Pseudemys alabamensis

Baur, 1893a
Alabama red-bellied turtle

The elongated rugose carapace (to 33 cm) is highly arched and elevated along the vertebral scutes; its highest point is often anterior to the middle, and it is widest at the middle. Vertebrals are broader than long; the 1st is the narrowest, the 5th expanded. Posterior marginals are serrated. The carapace is olive to black, with red to yellow bars on the pleurals and marginals. The 2nd pleural has a wide, light, centrally located transverse bar, which may be Y-shaped. The plastron has a posterior notch. Its scute formula is: abd > an > pect >< gul >< fem > hum. The plastron is reddish yellow and may show a dark, mottled pattern, which may also occur on the carapace and bridge. The head is moderate in size with a nonprotruding snout and an upper jaw with a prominent medial notch bordered on either side by a toothlike cusp. The skin is olive to black with yellow stripes. Supratemporal and paramedial head stripes are prominent and parallel, but do not join posterior to the orbit. The supratemporals pass forward from the orbit, joining well above and posterior to the nostrils. A sagittal stripe passes anteriorly between the orbits and joins the supratemporal stripes at their junction to form a prefrontal arrow.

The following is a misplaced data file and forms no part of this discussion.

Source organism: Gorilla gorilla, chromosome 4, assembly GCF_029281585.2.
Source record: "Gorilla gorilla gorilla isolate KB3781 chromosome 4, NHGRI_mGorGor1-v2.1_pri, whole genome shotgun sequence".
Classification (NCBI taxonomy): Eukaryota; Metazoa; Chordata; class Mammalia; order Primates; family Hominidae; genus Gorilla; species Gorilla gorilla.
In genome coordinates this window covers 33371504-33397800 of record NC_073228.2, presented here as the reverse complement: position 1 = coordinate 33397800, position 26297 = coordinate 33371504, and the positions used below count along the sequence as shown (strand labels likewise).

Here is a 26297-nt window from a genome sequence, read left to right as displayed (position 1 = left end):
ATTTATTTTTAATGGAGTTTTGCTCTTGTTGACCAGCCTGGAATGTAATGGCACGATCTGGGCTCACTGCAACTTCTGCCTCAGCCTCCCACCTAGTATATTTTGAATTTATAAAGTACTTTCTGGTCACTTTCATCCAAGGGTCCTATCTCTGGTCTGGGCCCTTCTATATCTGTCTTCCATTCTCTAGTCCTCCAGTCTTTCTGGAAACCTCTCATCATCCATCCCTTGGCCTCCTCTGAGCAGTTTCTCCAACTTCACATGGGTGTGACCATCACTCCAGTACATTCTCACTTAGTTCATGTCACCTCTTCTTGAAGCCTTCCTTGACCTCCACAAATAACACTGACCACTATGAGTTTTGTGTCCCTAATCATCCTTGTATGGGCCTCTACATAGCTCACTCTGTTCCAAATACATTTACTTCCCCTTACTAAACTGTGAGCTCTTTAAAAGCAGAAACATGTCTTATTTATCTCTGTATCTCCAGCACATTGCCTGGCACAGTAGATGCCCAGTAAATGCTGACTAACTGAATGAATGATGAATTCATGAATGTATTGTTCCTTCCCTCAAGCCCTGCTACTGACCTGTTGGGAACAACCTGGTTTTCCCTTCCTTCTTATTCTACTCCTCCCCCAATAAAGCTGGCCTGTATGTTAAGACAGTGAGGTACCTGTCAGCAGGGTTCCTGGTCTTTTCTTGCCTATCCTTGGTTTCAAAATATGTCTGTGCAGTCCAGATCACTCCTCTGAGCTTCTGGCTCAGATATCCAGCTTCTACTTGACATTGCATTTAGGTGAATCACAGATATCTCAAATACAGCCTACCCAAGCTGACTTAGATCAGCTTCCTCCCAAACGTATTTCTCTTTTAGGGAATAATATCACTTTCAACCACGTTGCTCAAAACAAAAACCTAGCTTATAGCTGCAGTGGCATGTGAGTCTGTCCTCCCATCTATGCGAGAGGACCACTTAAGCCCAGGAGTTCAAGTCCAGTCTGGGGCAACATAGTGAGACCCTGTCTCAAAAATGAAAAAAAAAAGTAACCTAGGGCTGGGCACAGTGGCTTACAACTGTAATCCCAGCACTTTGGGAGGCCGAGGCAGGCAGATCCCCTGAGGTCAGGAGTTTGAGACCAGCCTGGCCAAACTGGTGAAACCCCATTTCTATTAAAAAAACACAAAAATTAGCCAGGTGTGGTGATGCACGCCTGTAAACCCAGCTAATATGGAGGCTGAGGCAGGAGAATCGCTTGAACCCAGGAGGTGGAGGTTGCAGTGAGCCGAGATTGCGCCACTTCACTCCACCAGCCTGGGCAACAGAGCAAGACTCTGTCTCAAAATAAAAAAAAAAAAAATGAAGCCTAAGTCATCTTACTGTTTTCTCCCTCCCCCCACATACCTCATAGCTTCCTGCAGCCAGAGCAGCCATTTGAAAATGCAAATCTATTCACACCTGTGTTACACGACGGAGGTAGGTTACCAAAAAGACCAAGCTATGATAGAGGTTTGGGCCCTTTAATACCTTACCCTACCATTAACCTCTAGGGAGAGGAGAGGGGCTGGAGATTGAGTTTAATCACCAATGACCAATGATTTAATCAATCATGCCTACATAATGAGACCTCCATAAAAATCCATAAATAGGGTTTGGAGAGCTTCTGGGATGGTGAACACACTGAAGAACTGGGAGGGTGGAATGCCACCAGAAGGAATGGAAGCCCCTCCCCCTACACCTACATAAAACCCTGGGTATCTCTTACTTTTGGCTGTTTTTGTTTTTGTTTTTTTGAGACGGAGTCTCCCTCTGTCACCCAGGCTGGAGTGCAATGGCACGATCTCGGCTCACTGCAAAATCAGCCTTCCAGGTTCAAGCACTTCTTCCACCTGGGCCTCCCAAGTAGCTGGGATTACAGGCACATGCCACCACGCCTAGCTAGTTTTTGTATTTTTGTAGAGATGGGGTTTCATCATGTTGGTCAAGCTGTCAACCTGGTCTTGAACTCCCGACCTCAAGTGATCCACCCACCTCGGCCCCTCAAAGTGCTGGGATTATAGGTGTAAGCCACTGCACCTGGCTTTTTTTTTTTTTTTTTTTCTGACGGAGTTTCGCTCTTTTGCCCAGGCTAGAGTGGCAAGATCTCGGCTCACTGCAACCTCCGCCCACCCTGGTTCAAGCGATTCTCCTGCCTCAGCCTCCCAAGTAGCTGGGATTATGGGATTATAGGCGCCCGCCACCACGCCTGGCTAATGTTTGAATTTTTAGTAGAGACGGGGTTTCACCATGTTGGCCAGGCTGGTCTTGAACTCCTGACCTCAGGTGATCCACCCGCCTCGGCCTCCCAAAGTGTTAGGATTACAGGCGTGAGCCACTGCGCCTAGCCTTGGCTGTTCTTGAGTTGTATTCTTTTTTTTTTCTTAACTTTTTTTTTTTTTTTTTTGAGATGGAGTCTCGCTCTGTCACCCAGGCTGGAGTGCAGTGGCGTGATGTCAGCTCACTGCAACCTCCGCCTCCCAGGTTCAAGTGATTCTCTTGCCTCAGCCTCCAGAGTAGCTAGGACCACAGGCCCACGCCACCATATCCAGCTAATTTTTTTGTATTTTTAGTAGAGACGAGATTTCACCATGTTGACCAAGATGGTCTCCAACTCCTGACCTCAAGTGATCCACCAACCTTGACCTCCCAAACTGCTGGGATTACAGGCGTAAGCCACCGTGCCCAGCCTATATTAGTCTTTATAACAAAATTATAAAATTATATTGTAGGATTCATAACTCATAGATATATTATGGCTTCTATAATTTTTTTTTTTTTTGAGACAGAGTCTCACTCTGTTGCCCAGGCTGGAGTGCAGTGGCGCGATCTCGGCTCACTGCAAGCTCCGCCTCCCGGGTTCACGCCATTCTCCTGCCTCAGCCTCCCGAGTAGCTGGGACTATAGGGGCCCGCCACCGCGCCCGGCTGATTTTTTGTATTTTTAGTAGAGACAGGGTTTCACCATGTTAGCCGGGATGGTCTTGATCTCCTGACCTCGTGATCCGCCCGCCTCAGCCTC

Females grow larger and their carapaces are more domed. Males have long, straight foreclaws and long, thick tails, with the vent behind the carapacial rim.

Now restricted to the vicinity of Mobile Bay, Alabama; formerly it may have ranged into the Florida Panhandle as far east as Apalachee Bay (Carr and Crenshaw, 1957).

Fresh to moderately brackish marshes and backwaters with abundant aquatic vegetation are the primary habitats of Pseudemys alabamensis, but it sometimes enters rivers and streams.

Natural History
Nothing is known of the annual sexual cycles, or the size or age at maturity. Pseudemys alabamensis nests in May and June, and probably each female lays several clutches of 3-9 eggs each year (Meany, 1979; Dobie and Bagley, 1988); however Redmond (in Ernst et al., 1994) reports nests with 16-26 eggs.
Hatchlings are nearly round with keeled, posteriorly serrated carapaces. The carapace is green with a pattern of dark-bordered yellow lines on each scute. Also, each pleural often has a dark-centered yellow ocellus, and there is a black-bordered ocellus over the dorsal and ventral marginal seams. The plastron and bridge are orange, red, or coral with a black seam-following pattern.
This species seems to be primarily herbivorous, consuming many species of aquatic plants. Captives readily eat lettuce, but also take fish.

IUCN Red List Status (1996)
Owing to its restricted range, water pollution, and predation, Pseudemys alabamensis is considered Endangered (B1+2c).